4 steps to beating procrastination and doing hard things

Do you ever get stuck on a project and can’t overcome the urge to procrastinate? This happened to me lastp month on a mammoth project. I was having a terrible time doing the work I needed to do.

Struggling with procrastination? Use this 4 step formula to learn how to stop procrastinating and accomplish your goals.

I was procrastinating on a course that included a series of short videos. I was feeling a lot more pressure with this project. I was stuck.

But I’ve been here before, many times.

So after doing lots of busy work, I was ready to stop procrastinating. I use a 4 step formula and it works every time.

Here are my 4 steps to beat procrastination

1. Decide WHY you’re procrastinating.

Sometimes you may avoid a project because you expect it will be difficult or unpleasant. Maybe you’re afraid of failing or people laughing at you. Maybe you’re afraid of wasting your time or getting out of your comfort zone.

Or maybe you said yes to a something that you legitimately don’t want to do anymore.

If you’re procrastinating because you’ve reconsidered, it’s probably OK to stop right there.

If a project or an activity no longer fits your goals (or never did in the first place), why not take it off your to-do list? If you’ve made commitments to other people, you may need to give some advance notice. But do give yourself permission to change your mind.

My excuse?

I was procrastinating because I was unsure of how this whole project was going to work out. It was way out of my comfort zone but I still knew I wanted to do it.

2. Acknowledge your feelings – name them and own them.

Once you discover WHY you’re procrastinating, look into HOW you feel about this thing you’ve been avoiding.

Are you scared? Bored? Overwhelmed? Nervous?

When you voice your feelings, you gain power over them and you can better manage them. Tell yourself it’s OK to feel scared | overwhelmed | nervous, etc. Don’t deny those feelings. Acknowledge them and tell yourself you’re going to proceed in spite of them.

I’ve been coaching my kids on this.

Putting a name to a feeling makes it much more manageable than just experiencing a sense of dread. As simplistic as it may seem, taking deep breaths is a big help here, too.

I acknowledged my feelings (“I’m nervous the videos won’t turn out well.”) Then I made sure to record the videos when my family would be out of the house and not make me feel even more self-conscious.

3. Aim for good, not perfect

Why do we think things have to be perfect the first time around? How often do you forget that you can improve something later?  Publishing a blog post, giving a presentation, or decorating a room are all things that can be fixed and updated over and over again. They don’t have to be perfect right away to be enjoyed or useful.

Better to aim for “good enough” and finish your project rather than never finishing because you can’t hit “perfect.”

You can learn how to let go of the need for perfection. If you struggle with this, give yourself a fixed amount of time for your project. This will force you to make decisions and act instead of endlessly debating options and tweaking your work.

For instance, I spend a lot of time on my blog graphics.

If I let myself, I could spend hours just on the graphics and still not be satisfied. But spending so much time is a waste of my time. So I limit myself to 30 minutes. If a graphic still isn’t quite right, I’ll publish it anyway and give myself permission to work on it later.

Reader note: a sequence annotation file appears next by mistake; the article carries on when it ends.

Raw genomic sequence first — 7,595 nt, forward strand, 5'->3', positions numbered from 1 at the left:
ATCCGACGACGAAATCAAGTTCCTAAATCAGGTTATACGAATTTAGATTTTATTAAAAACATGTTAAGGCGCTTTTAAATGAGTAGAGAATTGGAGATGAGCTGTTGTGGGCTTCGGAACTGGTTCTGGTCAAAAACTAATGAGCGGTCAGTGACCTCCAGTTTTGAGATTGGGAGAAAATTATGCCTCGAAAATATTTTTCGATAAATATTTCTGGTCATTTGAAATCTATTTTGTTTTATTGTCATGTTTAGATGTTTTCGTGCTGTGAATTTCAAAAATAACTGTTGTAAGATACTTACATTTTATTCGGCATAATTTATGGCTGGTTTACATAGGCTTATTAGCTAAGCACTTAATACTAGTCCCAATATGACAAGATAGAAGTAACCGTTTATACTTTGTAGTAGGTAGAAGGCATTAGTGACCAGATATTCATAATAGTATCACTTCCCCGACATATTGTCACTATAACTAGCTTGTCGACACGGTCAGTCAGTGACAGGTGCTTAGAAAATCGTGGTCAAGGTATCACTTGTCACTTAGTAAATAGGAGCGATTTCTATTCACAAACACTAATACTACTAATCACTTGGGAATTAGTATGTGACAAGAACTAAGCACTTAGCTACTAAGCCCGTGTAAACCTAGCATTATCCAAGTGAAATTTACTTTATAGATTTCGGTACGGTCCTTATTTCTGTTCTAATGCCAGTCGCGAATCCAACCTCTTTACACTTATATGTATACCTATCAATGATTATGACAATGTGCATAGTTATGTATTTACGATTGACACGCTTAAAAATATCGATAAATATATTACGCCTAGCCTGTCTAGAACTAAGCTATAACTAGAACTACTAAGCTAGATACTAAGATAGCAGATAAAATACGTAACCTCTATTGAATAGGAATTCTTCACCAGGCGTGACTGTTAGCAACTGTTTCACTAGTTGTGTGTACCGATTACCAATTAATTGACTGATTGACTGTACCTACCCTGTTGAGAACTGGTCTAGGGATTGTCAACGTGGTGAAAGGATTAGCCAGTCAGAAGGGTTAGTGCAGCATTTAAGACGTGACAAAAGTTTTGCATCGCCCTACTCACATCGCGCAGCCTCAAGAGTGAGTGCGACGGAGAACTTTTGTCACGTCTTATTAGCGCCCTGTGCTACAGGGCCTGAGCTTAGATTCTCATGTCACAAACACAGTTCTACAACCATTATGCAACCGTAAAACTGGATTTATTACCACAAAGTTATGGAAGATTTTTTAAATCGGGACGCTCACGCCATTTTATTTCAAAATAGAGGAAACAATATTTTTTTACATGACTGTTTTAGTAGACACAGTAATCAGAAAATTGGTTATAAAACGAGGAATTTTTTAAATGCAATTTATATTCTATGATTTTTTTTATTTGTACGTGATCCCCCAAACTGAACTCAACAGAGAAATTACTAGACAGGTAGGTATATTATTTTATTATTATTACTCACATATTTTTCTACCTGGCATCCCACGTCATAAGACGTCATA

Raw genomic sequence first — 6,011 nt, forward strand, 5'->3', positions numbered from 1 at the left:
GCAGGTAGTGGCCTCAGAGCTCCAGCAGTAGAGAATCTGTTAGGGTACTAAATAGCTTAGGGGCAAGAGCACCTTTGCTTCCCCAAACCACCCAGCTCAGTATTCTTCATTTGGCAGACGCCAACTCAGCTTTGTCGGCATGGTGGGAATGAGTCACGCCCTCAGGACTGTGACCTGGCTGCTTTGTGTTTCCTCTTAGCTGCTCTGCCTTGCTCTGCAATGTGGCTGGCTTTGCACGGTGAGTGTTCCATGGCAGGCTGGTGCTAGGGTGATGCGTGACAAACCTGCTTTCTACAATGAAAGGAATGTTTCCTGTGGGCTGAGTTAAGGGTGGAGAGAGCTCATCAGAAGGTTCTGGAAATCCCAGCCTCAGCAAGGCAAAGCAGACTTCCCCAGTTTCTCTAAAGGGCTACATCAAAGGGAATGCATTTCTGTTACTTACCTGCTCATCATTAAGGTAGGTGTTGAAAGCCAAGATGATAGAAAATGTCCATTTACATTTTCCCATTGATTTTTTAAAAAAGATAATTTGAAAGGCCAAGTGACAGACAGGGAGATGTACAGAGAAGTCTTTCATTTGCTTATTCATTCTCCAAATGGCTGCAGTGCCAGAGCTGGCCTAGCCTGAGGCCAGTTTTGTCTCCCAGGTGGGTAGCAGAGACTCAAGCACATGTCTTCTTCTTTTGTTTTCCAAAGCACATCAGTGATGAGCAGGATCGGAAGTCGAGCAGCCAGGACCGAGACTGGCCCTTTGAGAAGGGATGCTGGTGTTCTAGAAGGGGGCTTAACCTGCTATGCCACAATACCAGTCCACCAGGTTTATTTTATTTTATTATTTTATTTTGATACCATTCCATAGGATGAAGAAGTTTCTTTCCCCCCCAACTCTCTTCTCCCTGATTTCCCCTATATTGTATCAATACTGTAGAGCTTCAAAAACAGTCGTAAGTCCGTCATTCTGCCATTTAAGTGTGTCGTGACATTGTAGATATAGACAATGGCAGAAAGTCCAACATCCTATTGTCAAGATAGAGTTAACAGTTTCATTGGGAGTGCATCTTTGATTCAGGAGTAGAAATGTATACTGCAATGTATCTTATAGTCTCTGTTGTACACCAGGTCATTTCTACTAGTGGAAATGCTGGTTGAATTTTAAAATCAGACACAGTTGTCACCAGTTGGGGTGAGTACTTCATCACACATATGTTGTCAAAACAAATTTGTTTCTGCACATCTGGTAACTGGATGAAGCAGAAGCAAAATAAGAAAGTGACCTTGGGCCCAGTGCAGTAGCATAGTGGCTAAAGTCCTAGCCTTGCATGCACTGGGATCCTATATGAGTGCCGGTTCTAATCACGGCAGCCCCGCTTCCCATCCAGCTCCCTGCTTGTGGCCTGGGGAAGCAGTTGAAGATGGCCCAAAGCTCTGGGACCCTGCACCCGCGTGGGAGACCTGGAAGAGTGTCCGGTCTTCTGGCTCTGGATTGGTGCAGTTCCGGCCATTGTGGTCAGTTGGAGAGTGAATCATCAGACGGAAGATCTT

I’ve redone a graphic several times before finally settling on one that is “just right.” I still get to tweak and refine, but this doesn’t hold up an entire post from being published. I can update the graphics months after the post was published.

4. Seek accountability

The last step to conquering procrastination is to create accountability for yourself.

You may already have natural accountability with an external deadline. But if you don’t, ask a friend or your spouse to hold you accountable.

This strategy is especially helpful to people who Gretchen Rubin calls “obligers.” Obligers find it easier to fulfill commitments to other people (but not so much to themselves). This is so me.

If you need to, plan your work backward from your deadline so you leave enough time.

Having a written plan, even on a scrap of paper, is more motivating than trying to keep all the steps in your head. (By the way, this is the same reason I write out my to-do list every day.)

For my own accountability, I shared how I was feeling with my husband and asked him to check in with me before my deadline.

The best part about this whole exercise?

When you do beat procrastination, you feel so good!

Not only can you check something off your to-do list or goals list, but you also get a rush of energy to do more things.

  • The next “hard” thing gets a little easier
  • Maybe you realize that what you had to do wasn’t so difficult after all
  • You gain confidence.

So how’d my project go?

The course launched on Monday and so far, the response has been better than I could have hoped for! I’m so glad I pushed through my resistance and procrastination.

And I’m really glad those videos are over and done with! I can always record them again if we run the class again and I want to improve.

Do you have a big project that you’re procrastinating on right now? Which step will be most helpful to you?

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Welcome. I’m Sarah!


I’m the creator of Decluttering School (formerly known as Early Bird Mom), lover of organized spaces, encourager to women and mom to four boys. Click here to read more!

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